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Old 24-02-2006, 02:07   #16
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Spare Air / Pony Tank

I've used a pterol driven Hookah but can't really add much more to the guidance given above but would add one word of caution with petrol driven versions to keep the air intake upwind of the engine exhaust.

On a very still day one needs to take special care. Unless the breeze is blowing the petrol exhaust fumes away from the air intake - you can find yourself trying to breath carbon dioxide / monoxide!

But as we can't fit a rope cutter to our saildrive / prop set up - we investigated the smaller dive tanks to allow me to at least clear any ropes / nets we may pick up.

It seems Spare-Air is the name of the very small tanks (perhaps 12 inches long) which are still sold. But the feedback I got was they were good only for minimal minutes - and if one was actually breating hard - possibly less.

I therefore decided to purchase what's called a pony tank - about 18 inches long and hold about 10 times the volume of 'Spare-Air'.

With a regulator fitted direct to tank top it will allow me to stay under for up to 15 minutes - enough to free my prop of almost anything.

It comes with connectors so it either can be filled at a dive shop or from a regular dive tank.

Sourced mine over ebay from Diver West in the States - great service as it was delivered to the UK inside 10 days and cost half what it looked like costing from a UK supplier.

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JOHN
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Old 24-02-2006, 19:10   #17
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My friend's boat the Seeker is apparently a bigger boat that I had remembered. It's 65ft.

Here is a link to his site. He's mostly for pro-divers in that he is the only boat in the North East that can teach CCR Trimix Instructor Development. Fancy stuff.

http://www.underseaexploration.com/

Here's a blurb about what they teach:

We specialize in advanced, technical level courses, including Closed-Circuit Rebreather, Air Diluent and Mixed-Gas courses. Here is a brief listing of some of the courses we offer: Nitrox, Advanced Nitrox, Decompression Procedures, Technical Diver, Extended Range, Normoxic Trimix, Advanced Trimix, Advanced Wreck, Draeger Ray and Dolphin SCR, Inspiration and Evolution CCR, CCR Normoxic Trimix, CCR Trimix, CCR Advanced Mixed-Gas, Nitrox Blender, Advanced Gas Blender, CPROX, CPR1st, etc.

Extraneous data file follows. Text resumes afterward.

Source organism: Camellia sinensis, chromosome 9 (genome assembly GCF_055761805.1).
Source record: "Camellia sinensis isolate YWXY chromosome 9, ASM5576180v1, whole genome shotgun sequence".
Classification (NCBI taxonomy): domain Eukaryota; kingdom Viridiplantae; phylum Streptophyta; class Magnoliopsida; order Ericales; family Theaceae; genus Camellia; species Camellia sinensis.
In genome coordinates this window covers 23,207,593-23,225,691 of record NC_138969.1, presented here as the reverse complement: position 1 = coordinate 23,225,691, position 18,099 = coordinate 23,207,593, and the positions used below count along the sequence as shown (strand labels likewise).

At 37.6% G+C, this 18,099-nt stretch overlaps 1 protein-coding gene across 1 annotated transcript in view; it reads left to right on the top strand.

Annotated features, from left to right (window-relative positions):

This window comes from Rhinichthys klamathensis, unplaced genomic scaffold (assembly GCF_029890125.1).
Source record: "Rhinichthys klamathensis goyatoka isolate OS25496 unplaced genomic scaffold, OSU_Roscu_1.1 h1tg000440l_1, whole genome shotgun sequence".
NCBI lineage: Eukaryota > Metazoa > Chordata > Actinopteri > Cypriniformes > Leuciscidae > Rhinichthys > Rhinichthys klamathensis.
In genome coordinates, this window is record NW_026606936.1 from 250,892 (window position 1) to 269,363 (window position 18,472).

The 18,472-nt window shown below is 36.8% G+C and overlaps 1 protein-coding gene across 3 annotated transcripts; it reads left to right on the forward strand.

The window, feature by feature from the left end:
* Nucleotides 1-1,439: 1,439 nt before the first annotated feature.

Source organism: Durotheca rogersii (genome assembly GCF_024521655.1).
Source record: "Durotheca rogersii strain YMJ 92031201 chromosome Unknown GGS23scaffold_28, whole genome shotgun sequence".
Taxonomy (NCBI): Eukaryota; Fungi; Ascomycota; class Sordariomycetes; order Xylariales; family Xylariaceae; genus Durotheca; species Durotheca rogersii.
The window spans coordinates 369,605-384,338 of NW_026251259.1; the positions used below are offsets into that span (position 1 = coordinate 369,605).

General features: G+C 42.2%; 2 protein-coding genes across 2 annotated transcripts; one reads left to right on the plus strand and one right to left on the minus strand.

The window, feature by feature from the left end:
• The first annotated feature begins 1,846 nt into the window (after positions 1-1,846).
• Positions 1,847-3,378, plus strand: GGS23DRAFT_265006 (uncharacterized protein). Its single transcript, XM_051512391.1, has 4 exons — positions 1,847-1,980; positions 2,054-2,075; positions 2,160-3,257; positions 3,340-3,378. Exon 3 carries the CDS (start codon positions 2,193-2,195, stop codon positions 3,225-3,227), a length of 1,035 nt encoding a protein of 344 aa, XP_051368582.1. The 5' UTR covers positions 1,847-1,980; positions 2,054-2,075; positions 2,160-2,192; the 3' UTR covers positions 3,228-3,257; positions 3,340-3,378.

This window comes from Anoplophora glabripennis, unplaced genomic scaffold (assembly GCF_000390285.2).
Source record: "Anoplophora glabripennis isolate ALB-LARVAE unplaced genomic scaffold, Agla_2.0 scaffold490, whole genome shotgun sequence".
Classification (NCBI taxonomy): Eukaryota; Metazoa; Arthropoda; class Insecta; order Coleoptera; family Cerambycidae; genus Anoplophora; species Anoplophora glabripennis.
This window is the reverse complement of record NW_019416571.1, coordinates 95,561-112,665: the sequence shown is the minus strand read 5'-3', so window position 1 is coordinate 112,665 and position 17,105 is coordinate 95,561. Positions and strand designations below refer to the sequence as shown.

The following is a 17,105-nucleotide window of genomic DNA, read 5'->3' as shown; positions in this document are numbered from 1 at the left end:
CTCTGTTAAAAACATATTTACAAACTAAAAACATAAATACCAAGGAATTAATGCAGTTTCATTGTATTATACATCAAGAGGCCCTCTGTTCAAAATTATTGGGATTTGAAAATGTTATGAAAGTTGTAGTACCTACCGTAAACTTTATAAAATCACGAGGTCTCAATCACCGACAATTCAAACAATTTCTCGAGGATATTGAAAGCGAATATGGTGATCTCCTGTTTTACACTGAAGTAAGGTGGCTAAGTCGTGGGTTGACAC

All of the above mentioned course offerings are available through instructor level.
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Old 24-02-2006, 19:24   #18
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"Spare Air". Thanks. That is what I had. WHen I tried to replace it 10 years ago, I was told by the dive shop that it was discontinued. It is limited to about 6 breaths. As I said, I tend to dive very conservitively, and never let my air get to a critical level. I keep my gear in top condition, and check everything everytime I go down. This has kept me out of trouble so far. I do take the additional precaution of making sure that someone knows exactly where I am diving, and how long I plan to be out. Again, I wander.....
Even when using a hooka dockside, it is a good idea to make sure someone is aware of where you are diving. When working on commercial boats, I would always have my wife on board the boat to make sure no on did anything stupid like start the engine. Probably an unnecessary precaution, but lock out tags are not common place when doing side jobs in a local harbor.
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Old 24-02-2006, 21:22   #19
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Hey Sean.

That's a nice website. Thanks for posting that. Now that's one more that I can add to my "favorite places folder!"
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Old 25-02-2006, 05:42   #20
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Hookah alternative

We don't have room aboard our 28 foot boat for all the equipment one can have to scuba. Our dive shop owner suggested we bring the tank aboard and he would provide us with a 30' line from the tank to the mouthpiece. Now we could keep the tank on board and clean the boat or get in for emergencies. We could also put the tank in the dingy and have more freedom.
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Old 25-02-2006, 10:15   #21
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Irish,

Exactly.